Plants and Animals
Iris lacustris Dwarf lake iris
Small forb forming dense clumps along calcareous shores of the Great Lakes in northern Michigan; leaves short (15 cm) and flattened; flowers iris-like, deep blue.
Status and Rank
US Status: LT - Listed Threatened
State Status: T - Threatened (legally protected)
Global Rank: G3 - Vulnerable
State Rank: S3 - Vulnerable
|County||Number of Occurrences||Year Last Observed|
Information is summarized from MNFI's database of rare species and community occurrences. Data may not reflect true distribution since much of the state has not been thoroughly surveyed.
Dwarf lake iris is endemic to Great Lakes shorelines, where it is found in coastal cedar-fir-spruce forests and limestone pavement/grassland (especially along Garden Peninsula Niagaran escarpment formation). In coastal dune systems, it typically occurs at the forested edge of the back dune.
Natural Community Types
- Boreal forest
- Coastal fen
- Great lakes barrens
- Interdunal wetland
- Limestone bedrock glade
- Limestone bedrock lakeshore
- Limestone cobble shore
- Mesic northern forest
- Northern fen
- Open dunes
- Rich conifer swamp
- Sand and gravel beach
- Wooded dune and swale complex
For each species, lists of natural communities were derived from review of the nearly 6,500 element occurrences in the MNFI database, in addition to herbarium label data for some taxa. In most cases, at least one specimen record exists for each listed natural community. For certain taxa, especially poorly collected or extirpated species of prairie and savanna habitats, natural community lists were derived from inferences from collection sites and habitat preferences in immediately adjacent states (particularly Indiana and Illinois). Natural communities are not listed for those species documented only from altered or ruderal habitats in Michigan, especially for taxa that occur in a variety of habitats outside of the state.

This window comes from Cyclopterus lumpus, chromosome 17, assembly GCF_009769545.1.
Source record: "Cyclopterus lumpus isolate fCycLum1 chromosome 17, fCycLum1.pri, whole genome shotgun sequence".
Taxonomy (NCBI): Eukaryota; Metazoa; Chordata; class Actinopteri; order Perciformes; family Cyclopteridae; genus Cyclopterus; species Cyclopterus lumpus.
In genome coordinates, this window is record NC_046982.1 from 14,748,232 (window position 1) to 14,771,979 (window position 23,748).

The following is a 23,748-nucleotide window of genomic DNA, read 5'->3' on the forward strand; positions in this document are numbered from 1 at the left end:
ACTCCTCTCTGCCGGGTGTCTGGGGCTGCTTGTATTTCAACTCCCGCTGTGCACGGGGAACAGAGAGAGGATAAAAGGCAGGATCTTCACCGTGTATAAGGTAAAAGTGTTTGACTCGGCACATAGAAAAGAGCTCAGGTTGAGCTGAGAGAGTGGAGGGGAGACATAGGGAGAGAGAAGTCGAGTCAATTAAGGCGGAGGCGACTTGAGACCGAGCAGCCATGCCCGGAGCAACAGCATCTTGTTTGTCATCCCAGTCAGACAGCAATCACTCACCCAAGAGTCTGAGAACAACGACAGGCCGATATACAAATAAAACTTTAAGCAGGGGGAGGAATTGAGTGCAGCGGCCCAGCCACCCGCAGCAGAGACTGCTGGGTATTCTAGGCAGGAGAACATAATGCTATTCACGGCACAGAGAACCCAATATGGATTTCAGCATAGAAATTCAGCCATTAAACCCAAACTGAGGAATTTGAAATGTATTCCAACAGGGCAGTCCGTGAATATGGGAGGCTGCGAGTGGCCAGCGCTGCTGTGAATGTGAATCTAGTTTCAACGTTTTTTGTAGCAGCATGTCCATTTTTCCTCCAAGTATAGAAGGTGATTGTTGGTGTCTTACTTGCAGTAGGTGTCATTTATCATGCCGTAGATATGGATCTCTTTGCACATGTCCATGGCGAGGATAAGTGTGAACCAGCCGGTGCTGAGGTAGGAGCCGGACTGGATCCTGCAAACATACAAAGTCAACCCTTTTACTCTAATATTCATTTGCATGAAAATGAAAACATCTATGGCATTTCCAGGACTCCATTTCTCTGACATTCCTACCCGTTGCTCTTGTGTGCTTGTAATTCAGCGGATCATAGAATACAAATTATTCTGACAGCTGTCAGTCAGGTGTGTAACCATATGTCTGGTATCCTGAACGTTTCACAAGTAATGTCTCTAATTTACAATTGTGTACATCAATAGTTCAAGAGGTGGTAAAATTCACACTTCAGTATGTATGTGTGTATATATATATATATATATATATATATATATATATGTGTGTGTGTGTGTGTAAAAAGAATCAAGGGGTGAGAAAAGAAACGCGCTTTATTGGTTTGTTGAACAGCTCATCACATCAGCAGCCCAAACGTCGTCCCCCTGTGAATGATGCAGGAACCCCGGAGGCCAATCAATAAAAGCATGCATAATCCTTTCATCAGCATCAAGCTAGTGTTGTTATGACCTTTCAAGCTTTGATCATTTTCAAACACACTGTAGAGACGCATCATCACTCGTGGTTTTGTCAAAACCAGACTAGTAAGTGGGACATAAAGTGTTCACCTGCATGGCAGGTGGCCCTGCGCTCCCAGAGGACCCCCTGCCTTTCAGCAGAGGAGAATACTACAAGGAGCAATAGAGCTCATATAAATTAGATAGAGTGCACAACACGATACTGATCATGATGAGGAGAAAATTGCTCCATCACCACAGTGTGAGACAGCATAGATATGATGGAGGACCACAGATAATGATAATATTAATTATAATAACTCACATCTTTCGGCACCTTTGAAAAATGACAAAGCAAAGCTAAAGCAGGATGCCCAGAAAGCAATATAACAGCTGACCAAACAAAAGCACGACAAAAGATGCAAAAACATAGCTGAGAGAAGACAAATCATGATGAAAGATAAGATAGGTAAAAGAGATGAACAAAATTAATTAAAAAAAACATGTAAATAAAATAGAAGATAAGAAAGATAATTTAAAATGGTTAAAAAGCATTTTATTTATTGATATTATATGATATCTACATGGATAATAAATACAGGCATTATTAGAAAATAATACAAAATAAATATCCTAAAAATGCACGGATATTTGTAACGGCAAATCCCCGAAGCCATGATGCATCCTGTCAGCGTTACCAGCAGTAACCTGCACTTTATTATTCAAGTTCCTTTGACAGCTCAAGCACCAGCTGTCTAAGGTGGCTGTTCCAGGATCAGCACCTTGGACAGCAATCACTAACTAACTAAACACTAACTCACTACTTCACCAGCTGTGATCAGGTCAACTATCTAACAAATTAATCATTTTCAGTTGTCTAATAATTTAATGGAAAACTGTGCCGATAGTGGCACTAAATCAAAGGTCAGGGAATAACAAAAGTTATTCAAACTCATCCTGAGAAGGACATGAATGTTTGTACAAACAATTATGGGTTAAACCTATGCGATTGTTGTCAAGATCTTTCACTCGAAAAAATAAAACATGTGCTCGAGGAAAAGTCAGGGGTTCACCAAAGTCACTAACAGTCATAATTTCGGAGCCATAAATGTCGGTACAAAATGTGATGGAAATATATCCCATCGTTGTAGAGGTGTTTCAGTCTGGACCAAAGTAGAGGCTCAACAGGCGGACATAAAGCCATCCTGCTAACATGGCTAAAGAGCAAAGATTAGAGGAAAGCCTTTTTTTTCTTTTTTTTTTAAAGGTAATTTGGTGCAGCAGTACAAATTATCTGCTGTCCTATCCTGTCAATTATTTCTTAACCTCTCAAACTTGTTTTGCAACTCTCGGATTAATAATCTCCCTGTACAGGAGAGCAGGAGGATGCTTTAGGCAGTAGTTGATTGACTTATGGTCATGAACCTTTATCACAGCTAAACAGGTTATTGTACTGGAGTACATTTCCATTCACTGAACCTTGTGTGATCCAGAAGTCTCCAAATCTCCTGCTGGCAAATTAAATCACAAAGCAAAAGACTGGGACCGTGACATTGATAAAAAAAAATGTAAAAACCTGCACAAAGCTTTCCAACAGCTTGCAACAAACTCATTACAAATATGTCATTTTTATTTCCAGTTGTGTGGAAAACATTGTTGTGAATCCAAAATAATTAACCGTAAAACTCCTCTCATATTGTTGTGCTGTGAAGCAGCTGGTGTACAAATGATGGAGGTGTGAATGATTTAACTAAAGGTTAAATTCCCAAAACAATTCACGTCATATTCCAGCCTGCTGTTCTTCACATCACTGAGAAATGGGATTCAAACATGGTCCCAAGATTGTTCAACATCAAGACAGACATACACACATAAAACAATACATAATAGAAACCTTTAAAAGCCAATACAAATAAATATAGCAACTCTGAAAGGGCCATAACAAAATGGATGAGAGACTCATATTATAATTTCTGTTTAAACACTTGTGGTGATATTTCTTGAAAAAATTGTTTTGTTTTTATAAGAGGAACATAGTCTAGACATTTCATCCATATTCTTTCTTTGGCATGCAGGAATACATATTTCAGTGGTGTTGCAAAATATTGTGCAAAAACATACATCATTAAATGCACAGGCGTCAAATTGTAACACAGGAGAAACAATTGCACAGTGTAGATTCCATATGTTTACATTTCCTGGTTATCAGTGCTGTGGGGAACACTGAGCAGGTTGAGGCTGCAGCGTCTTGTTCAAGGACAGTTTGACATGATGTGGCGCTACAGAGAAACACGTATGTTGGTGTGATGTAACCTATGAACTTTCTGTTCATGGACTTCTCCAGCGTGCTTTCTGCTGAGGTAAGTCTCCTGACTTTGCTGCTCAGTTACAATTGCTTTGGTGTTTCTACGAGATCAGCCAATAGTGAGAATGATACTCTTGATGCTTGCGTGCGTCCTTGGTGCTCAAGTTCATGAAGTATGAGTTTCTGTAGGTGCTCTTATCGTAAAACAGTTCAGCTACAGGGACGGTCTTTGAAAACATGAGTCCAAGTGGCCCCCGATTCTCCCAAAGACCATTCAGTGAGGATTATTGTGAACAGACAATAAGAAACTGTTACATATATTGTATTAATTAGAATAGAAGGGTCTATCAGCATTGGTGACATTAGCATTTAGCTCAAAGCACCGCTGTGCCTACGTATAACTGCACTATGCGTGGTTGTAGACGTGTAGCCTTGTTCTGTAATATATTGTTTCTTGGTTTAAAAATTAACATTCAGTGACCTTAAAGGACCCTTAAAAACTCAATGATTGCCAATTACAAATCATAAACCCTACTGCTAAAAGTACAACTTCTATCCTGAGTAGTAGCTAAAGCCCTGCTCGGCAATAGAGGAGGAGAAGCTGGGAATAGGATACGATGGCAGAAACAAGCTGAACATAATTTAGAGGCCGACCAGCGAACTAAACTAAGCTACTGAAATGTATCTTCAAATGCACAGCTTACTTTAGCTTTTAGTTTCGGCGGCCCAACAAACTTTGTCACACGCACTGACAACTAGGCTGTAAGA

Natural communities are not listed in order of frequency of occurrence, but are rather derived from the full set of natural communities, organized by Ecological Group. In many cases, the general habitat descriptions should provide greater clarity and direction to the surveyor. In future versions of the Rare Species Explorer, we hope to incorporate natural community fidelity ranks for each taxon.
White cedar, balsam fir, white and black spruce, ram's head orchid, dwarf lake iris, ebony sedge, beauty sedge, Canada mayflower, starflower, gaywings, twinflower, blue-bead lily, goldthread, fly honeysuckle, naked miterwort, and kidney-leaved violet.
This species requires protection of habitat and natural disturbance and hydrological regimes. It is sensitive to mechanical disturbance or removal of its substrate, but readily forms clones from rhizomes and may benefit from light natural disturbance.
Random meander search covers areas that appear likely to have rare taxa, based on habitat and the judgement of the investigator.
Survey Period: From third week of May to third week of August
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- Holmgren, N.H. 1998. Illustrated Companion to Gleason and Cronquist's Manual. Illustrations of the vascular plants of Northeastern United States and adjacent Canada. New York Botanical Garden, Bronx. 937pp.
- Scoggan, H.J. 1978. The Flora of Canada. National Museum of Natural Science Publications Botany 4: 1711pp.
- Voss, E. G. 1972. Michigan Flora. Part I. Gymnosperms and Monocots. Bulletin of the Cranbrook Institute of Science and University of Michigan Herbarium. 488pp.